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Letters (alphabet)

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Caslon-schriftmusterblatt

A Specimen of typeset fonts and languages, by William Caslon, letter founder; from the 1728 Cyclopaedia.

NAMA Alphabet grec

Ancient Greek letters on a vase

File:Alphabet couleurs.jpg
Cyrillic JA

Я shown in upper and lower case, and in italics

A letter is an element in an alphabetic system of writing, that is, in the Greek alphabet and its descendants. Written signs in earlier writings are best called syllabograms (which denote a syllable) or logograms (which denote a word or phrase).

Overview and usageEdit

As symbols that denote segmental speech, letters are associated with phonetics. In a purely phonemic alphabet, a single phoneme is denoted by a single letter, but in history and practice letters often denote more than one phoneme. A pair of letters designating a single phoneme is called a digraph. Examples of digraphs in English include ch, sh and th. A phoneme can also be represented by three letters, called a trigraph. An example is the combination "sch" in German.

Letters also have specific names associated with them. These names may differ with language, dialect and history. Z, for example, is usually called zed in all English-speaking countries except the U.S., where it is named zee.

Letters, as elements of alphabets, have prescribed orders. This may generally be known as "alphabetical order" though collation is the science devoted to the complex task of ordering and sorting of letters and words in different languages. In Spanish, for instance, ñ is a separate letter being sorted after n. In English, n and ñ are sorted alike.

Letters may also have numerical value. This is true of Roman numerals and the letters of other writing systems. In English, Arabic numerals are typically used instead of letters.

HistoryEdit

Main article: History of the alphabet

The invention of letters was preceded by the West Semitic script, which appeared in Canaan around 1000 BC. Antecedents are suspected in the Proto-Canaanite writing, dated to around 1800 BC, Virtually all alphabets have their ultimate origins from this system. The Greek alphabet was invented around 800 BC.



Types of lettersEdit

Various scriptsEdit

The following "alphabets" (not all are alphabets) and individual letters are discussed in related articles. Each represents a different script:

Arabic alphabet:

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العربية:
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العربية:
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العربية:
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العربية:
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العربية:
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العربية:
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العربية:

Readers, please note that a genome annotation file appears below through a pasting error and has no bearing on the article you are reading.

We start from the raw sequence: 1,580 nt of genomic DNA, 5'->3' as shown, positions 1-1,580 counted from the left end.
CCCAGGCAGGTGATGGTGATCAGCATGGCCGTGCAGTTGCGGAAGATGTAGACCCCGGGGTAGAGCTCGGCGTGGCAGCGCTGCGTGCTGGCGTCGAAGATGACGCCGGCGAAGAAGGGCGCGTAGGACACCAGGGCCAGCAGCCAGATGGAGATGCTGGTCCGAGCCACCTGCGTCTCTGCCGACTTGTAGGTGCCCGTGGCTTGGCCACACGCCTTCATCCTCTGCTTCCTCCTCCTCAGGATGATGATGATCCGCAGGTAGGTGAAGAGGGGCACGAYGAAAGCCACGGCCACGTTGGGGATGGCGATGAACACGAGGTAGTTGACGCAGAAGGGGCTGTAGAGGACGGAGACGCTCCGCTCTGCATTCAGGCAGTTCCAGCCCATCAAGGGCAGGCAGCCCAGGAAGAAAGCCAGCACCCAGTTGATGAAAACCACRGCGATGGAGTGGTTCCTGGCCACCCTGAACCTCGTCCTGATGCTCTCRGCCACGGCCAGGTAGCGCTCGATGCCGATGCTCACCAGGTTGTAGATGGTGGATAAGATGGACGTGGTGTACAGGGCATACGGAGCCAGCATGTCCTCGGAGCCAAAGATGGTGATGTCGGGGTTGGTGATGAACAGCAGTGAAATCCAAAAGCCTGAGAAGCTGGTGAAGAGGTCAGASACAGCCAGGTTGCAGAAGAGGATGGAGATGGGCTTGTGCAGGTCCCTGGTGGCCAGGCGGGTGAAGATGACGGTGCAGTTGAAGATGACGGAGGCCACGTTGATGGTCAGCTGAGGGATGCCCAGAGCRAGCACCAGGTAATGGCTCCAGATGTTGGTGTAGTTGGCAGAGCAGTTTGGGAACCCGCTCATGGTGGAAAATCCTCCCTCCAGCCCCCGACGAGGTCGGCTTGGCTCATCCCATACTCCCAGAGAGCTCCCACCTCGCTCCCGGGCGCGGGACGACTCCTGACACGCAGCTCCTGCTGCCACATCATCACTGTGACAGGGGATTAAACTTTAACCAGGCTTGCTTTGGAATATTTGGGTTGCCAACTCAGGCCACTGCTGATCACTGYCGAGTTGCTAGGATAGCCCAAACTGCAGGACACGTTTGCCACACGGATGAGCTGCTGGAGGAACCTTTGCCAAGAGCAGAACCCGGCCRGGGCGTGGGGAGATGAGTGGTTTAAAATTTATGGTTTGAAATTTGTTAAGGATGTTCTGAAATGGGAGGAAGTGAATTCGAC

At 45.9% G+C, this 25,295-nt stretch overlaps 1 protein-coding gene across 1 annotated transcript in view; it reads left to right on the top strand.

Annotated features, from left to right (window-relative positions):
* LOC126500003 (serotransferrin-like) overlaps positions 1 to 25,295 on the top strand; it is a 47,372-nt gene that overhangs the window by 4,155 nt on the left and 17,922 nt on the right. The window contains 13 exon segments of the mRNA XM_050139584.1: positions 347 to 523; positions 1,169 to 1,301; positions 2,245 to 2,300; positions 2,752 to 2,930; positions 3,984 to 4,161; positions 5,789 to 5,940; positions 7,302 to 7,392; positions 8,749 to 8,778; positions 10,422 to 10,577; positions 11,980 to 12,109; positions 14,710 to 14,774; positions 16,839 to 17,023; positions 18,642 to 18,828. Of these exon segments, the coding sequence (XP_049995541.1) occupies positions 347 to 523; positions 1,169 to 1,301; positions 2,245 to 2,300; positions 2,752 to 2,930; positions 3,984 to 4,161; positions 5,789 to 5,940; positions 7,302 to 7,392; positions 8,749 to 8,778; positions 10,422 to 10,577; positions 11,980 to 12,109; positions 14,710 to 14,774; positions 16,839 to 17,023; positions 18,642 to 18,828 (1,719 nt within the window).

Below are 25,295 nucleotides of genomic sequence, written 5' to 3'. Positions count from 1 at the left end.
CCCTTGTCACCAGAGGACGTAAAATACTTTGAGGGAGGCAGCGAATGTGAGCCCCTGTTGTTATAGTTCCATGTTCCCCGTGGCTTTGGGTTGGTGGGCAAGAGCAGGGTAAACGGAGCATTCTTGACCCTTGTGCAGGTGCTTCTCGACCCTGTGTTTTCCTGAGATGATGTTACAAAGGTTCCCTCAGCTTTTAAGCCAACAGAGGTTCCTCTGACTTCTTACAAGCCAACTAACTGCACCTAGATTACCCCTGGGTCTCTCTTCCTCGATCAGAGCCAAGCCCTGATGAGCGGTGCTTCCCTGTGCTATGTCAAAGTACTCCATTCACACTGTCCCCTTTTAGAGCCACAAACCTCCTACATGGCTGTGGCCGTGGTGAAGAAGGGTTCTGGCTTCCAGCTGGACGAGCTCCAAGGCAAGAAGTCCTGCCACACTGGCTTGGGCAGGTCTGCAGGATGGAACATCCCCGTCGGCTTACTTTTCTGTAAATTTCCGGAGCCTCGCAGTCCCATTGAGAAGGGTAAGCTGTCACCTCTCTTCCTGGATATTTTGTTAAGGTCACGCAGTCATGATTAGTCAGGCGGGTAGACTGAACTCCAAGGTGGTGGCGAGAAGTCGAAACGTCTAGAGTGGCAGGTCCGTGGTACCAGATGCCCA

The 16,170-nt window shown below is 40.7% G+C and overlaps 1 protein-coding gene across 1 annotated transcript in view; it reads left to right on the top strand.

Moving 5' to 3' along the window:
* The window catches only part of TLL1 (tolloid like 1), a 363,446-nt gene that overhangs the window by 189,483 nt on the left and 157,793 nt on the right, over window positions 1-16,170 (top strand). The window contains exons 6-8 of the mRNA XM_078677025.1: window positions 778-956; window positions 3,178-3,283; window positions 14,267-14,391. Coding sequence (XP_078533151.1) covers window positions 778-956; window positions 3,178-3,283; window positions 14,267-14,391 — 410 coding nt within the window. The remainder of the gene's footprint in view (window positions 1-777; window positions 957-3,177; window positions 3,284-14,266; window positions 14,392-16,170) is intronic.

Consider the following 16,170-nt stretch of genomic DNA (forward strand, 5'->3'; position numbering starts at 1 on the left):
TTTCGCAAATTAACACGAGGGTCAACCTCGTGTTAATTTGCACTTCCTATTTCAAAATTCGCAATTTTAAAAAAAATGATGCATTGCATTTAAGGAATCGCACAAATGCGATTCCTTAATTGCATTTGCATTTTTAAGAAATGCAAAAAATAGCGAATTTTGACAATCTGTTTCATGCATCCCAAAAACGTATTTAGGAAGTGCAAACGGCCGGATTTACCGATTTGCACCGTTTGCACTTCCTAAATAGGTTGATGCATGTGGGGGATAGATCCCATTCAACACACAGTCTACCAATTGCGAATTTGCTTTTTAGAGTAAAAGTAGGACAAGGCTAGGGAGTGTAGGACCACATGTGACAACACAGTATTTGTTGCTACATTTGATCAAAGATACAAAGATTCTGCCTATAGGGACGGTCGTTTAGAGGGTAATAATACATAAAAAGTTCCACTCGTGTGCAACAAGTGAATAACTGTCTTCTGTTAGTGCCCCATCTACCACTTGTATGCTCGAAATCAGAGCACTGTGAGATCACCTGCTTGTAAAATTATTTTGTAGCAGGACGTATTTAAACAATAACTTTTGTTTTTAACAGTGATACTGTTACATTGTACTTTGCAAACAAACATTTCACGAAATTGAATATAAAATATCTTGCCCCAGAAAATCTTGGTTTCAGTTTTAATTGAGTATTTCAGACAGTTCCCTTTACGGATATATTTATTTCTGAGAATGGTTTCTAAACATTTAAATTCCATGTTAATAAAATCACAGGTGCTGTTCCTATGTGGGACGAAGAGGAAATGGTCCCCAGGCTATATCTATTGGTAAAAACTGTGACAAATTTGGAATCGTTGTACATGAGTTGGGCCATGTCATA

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العربية:
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العربية:
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العربية:
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العربية:
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العربية:
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العربية:
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العربية:
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العربية:
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العربية:
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العربية:
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العربية:
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العربية:
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العربية:
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العربية:
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العربية:
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العربية:
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العربية:
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العربية: هـ
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العربية:
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العربية:

Cyrillic alphabet: А, Б, В, Г, Ґ, Д, Е, Є, Ж, З, И, І, Ї, Й, К, Л, М, Н, О, П, Р, С, Т, У, Ф, Х, Ц, Ч, Ш, Щ, Ю, Я, Ъ, Ь, Ђ, Љ, Њ, Ћ, Џ

Greek alphabet: Α, Β, Γ, Δ, Ε, Ζ, Η, Θ, Ι, Κ, Λ, Μ, Ν, Ξ, Ο, Π, Ρ, Σ, Τ, Υ, Φ, Χ, Ψ, Ω.

Hebrew alphabet: א, ב, ג, ד, ה, ו, ז, ח, ט, י, כ, ל, מ, נ, ס, ע, פ, צ, ק, ר, ש, ת.

Latin alphabet: A, B, C, D, E, F, G, H, I, J, K, L, M, N, O, P, Q, R, S, T, U, V, W, X, Y, Z.

For other writing systems and their letters, see List of writing systems and List of alphabets.

Upper and lower caseEdit

Some writing systems have two major forms for each letter: an upper case form (also called capital or majiscule) and a lower case form (also called miniscule). Upper and lower case forms represent the same sound, but serve different functions in writing. Capital letters are most often used at the beginning of a sentence, as the first letter of a proper name, or in inscriptions or headers. They may also serve other functions, such as in the German language where all nouns begin with capital letters.

ReferencesEdit

Web linksEdit

  • decodeunicode.org Wiki with all 98,884 Unicode characters (german/english, full text search)
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